Perishable goods

  Labour of Love is the new play by James Graham, the poet laureate of politics. We’re in a derelict colliery town in the East Midlands where the new MP is a malleable Blairite greaser, David Lyons. He arrives to find the office in crisis. The constituency agent, Jean, has handed in her notice but David is smitten by her acerbic tongue and her brisk management style so he asks her to stay. She agrees, reluctantly, and they settle into a bickering rivalry underpinned by affection. But is there more? Possibly, yes, but both are held back by their natural reticence and by fate. Secret declarations of love go astray.

A gaping hole in the week

This is a gem of a book for Radio 4 lovers, particularly those of us who work out which day of the week it is by who’s speaking on the station at 9.02 a.m. Published the week that Midweek was abolished for ever, it is Libby Purves’s story of the programme she presented for 33 years. In this brief memoir she has not only immortalised the distinctive flavour of the ‘And now for some lively conversation’ Wednesday-morning 45 minutes. She has also reminded us that Radio 4 is ‘basically, a marvel’: for many people, it is ‘their university and their friend’. All presenters, Purves writes, are aware that they are

Low life | 9 February 2017

Dr Ivan Mindlin was the in-house casino doctor at the Stardust in Las Vegas in the early 1970s. Mention any of the main characters in Nick Pileggi’s true-crime classic Casino: the Rise and Fall of the Mob in Las Vegas and the Doc knew them well, including the central characters Lefty and Geri Rosenthal. The mob monster Tony ‘the Ant’ Spilotro he didn’t know personally. He went out of his way to avoid him in fact, he says. But he and Spilotro shared a maid who was forever complaining about the mess Spilotro and his Hole in the Wall gang made when they were relaxing at home. Doc took me

High life | 21 July 2016

From my bedroom window I can see a little girl with blonde pigtails riding her bicycle round and round for hours on end. She’s German, looks ten years old and lives nearby. Next month I am finally moving to my new home, a beauty built from scratch amid farmland. Cows, deer, the odd donkey graze nearby, a far better bunch than the one Gstaad attracts nowadays. I am, however, king of the mountain. My place is the highest chalet on the Wispille, one of the three mountains that dominate the Mecca of the nouveaux-riche and the wannabee. Life is swell, as long as the old ticker keeps ticking. An approaching

For the first time, I feel ashamed to be British

Before even writing this I know what response it will meet. Some who fought for Leave on 23 June will be contemptuous. ‘Bad loser’, ‘diddums’, ‘suck it up’, ‘go and live somewhere else’. From the online Leave brigade who stalk the readers’ comments section beneath media columns I’m already familiar with the attitudes of the angry brigade; but aware that there were also plenty of perfectly sane and nice people who took a considered decision to vote for our exit from the EU. To what I shall say, such people can reasonably reply that their side have beliefs too, and Remain can claim no monopoly on reason or conscience. What

Long life | 16 June 2016

It was 41 years ago that The Spectator first urged its readers to vote Brexit in a referendum, but the circumstances were different then. In 1975 the Establishment was generally enthusiastic for Europe. Most of the Tory party, including its new leader, Margaret Thatcher, was keen to keep Britain in the Common Market it had only recently joined. The dissenters were few among the Tories and were mostly on the left wing of the Labour party and the trade unions, which saw Europe as inimical to socialism. Almost a third of Harold Wilson’s cabinet members were Eurosceptics, and he set the precedent (later followed by David Cameron) of suspending cabinet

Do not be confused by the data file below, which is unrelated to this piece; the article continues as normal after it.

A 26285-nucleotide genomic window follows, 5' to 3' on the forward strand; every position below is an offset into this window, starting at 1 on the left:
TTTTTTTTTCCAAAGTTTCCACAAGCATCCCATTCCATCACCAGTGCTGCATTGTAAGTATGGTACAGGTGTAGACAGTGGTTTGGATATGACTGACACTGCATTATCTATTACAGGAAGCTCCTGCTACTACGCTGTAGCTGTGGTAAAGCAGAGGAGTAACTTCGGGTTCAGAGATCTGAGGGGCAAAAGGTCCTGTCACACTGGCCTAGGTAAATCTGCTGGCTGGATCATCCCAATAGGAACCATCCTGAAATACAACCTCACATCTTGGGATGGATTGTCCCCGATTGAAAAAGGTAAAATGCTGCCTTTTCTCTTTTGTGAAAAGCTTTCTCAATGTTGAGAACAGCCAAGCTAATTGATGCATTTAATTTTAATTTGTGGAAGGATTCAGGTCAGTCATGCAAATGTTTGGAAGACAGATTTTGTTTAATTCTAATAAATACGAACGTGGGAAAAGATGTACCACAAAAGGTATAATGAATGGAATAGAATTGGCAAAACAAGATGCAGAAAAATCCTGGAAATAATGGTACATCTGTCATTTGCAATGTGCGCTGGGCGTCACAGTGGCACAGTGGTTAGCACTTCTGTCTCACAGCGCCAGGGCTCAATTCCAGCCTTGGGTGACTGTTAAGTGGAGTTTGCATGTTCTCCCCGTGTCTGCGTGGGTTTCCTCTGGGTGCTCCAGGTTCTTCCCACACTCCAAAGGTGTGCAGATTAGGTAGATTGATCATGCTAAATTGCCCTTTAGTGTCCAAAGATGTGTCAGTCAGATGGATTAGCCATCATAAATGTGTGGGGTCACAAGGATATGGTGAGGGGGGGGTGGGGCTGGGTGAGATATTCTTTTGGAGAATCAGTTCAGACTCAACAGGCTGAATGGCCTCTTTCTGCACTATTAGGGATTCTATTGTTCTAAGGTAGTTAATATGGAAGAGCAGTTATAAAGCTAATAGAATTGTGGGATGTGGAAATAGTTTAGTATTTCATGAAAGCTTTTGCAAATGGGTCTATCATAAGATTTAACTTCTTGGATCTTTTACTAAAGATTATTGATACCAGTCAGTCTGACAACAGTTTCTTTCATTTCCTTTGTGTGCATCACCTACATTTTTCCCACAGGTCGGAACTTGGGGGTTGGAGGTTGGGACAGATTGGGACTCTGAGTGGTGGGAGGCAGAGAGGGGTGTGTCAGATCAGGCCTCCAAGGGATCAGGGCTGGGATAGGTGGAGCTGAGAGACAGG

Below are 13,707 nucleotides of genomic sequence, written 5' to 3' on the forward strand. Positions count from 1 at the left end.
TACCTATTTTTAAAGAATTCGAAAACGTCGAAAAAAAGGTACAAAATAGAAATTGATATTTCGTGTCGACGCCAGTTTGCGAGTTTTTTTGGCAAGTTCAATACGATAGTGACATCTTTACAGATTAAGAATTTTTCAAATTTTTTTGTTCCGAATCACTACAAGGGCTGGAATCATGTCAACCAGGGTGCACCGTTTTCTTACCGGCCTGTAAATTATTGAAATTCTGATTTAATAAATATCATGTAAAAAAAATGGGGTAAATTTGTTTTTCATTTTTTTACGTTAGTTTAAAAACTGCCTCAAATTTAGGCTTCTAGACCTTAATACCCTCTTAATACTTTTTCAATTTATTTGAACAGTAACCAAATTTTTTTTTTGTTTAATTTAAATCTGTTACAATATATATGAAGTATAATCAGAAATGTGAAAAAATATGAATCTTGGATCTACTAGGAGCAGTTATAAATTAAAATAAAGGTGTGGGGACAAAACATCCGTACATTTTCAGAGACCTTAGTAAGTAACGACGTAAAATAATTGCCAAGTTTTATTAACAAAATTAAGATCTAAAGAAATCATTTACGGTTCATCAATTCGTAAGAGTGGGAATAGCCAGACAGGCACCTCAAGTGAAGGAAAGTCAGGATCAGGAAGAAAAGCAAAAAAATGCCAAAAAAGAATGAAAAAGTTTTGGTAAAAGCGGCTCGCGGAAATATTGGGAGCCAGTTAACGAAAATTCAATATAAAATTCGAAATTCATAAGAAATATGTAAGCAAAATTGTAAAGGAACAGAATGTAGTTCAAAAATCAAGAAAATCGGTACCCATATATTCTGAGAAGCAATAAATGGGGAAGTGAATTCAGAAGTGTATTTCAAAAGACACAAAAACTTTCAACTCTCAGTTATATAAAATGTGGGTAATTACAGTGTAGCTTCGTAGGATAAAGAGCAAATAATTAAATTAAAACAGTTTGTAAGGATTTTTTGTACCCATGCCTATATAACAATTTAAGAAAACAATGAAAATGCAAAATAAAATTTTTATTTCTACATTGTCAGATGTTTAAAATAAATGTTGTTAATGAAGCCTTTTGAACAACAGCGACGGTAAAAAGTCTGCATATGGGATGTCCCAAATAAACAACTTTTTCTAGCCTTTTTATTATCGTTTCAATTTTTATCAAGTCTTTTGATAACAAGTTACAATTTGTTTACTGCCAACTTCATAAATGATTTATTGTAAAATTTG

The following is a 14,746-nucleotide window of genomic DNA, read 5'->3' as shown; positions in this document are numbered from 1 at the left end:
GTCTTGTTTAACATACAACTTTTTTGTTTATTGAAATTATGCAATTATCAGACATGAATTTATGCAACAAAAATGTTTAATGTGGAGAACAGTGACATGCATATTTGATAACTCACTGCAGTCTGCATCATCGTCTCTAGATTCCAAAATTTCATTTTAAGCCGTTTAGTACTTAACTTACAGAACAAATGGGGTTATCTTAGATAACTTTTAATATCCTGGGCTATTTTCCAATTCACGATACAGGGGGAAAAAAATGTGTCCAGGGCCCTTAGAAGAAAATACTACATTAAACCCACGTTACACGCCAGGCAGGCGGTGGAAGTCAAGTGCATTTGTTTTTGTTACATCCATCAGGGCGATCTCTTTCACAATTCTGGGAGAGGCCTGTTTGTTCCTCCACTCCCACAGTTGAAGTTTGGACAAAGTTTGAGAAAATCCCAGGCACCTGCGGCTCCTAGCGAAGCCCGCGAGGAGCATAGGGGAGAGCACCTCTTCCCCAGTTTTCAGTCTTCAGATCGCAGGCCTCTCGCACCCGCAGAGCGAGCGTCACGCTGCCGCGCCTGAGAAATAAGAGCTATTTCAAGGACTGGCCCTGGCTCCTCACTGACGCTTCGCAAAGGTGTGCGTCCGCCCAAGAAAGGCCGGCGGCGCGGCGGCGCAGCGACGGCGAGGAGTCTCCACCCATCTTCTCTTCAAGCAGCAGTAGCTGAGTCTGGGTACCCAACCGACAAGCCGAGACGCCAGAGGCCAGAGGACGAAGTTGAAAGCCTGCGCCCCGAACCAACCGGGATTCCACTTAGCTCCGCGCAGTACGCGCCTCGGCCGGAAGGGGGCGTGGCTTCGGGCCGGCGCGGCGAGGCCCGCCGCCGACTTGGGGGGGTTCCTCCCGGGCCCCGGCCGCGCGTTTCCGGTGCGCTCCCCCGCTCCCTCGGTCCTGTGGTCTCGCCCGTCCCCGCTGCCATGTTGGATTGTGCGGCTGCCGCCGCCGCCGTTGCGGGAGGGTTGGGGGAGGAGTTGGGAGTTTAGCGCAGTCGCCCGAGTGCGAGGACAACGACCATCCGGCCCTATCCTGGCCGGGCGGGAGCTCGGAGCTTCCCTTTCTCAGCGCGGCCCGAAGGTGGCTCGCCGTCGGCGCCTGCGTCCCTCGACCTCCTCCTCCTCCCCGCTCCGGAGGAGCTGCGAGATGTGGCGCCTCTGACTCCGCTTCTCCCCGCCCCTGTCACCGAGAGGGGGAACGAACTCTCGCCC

Vote ‘leave’ and stop the blurring of Britain

I don’t remember the last European referendum being nearly as dramatic as the current one. In 1975, we were being asked about our membership of the Common Market, not the -European Union, so there was less at stake — at any rate, that’s what the inners -wanted us to believe. The battle was also much more one-sided. Then as now, the pro-European side included the Prime Minister and the leaders of the other two main parties, but there were fewer cabinet ministers on the other side and it was easier to -caricature the antis (Tony Benn, Enoch Powell) as extremists. In 1975, the national press was overwhelmingly in favour of

Vote Leave and Leave.EU won’t be merging anytime soon

Is peace about to break out between the two Brexit campaigns, Vote Leave and Leave.EU? Today’s Daily Telegraph reports that Arron Banks, the co-founder of Leave.EU, has written to Matthew Elliot from Vote Leave to suggest they should ‘put all these disagreements to one side’. In the letter, Banks says he is happy to merge with the campaigns without any special terms: ‘In terms of uniting Leave.eu and Vote Leave we have no prior conditions and believe that discussions should now take place that reflect the complementary strengths that the two organisations enjoy. ‘I have a simple view of life and this is my unequivocal message moving forward – if you want to leave

Rab Butler was too indecisive (and badly dressed) to be Prime Minister

‘The best prime minister we never had’ is not an epithet exclusive to Rab Butler. Widely applied to the late Denis Healey, it was also said of Hugh Gaitskell, Iain Macleod and Roy Jenkins. (More recent candidates would include Michael Heseltine and Kenneth Clarke.) All had arguably greater intellects than the prime ministers they ended up serving, all enjoyed significant popularity in the country and all were committed to the centre-ground of British politics. Yet while ‘The best PM we’ve never had’ is a club rather than a solitary designation, Rab Butler is pre-eminent among its members. The holder of all three great offices of state — a record shared

Jonathan Meades on god, football and brutophilia – and why his memoir was 17 years late

This is a transcript of a talk, ‘Composing the Past’, given by Jonathan Meades at the Assembly Rooms in Edinburgh on 26 August 2015, about writing An Encyclopaedia of Myself, which won the Spears Memoir Prize and was shortlisted for the PEN Ackerley award The most recent film I made was on the sculptural neo-expressionistic architecture of the late 50s, 60s and early 70s – known as brutalism after the French for raw concrete, beton brut or bru, depending on how costive with consonants the speaker is. This film has had bizarre and unintended consequences. Forty years ago two fine comic actors, both now dead, John Fortune and John Wells,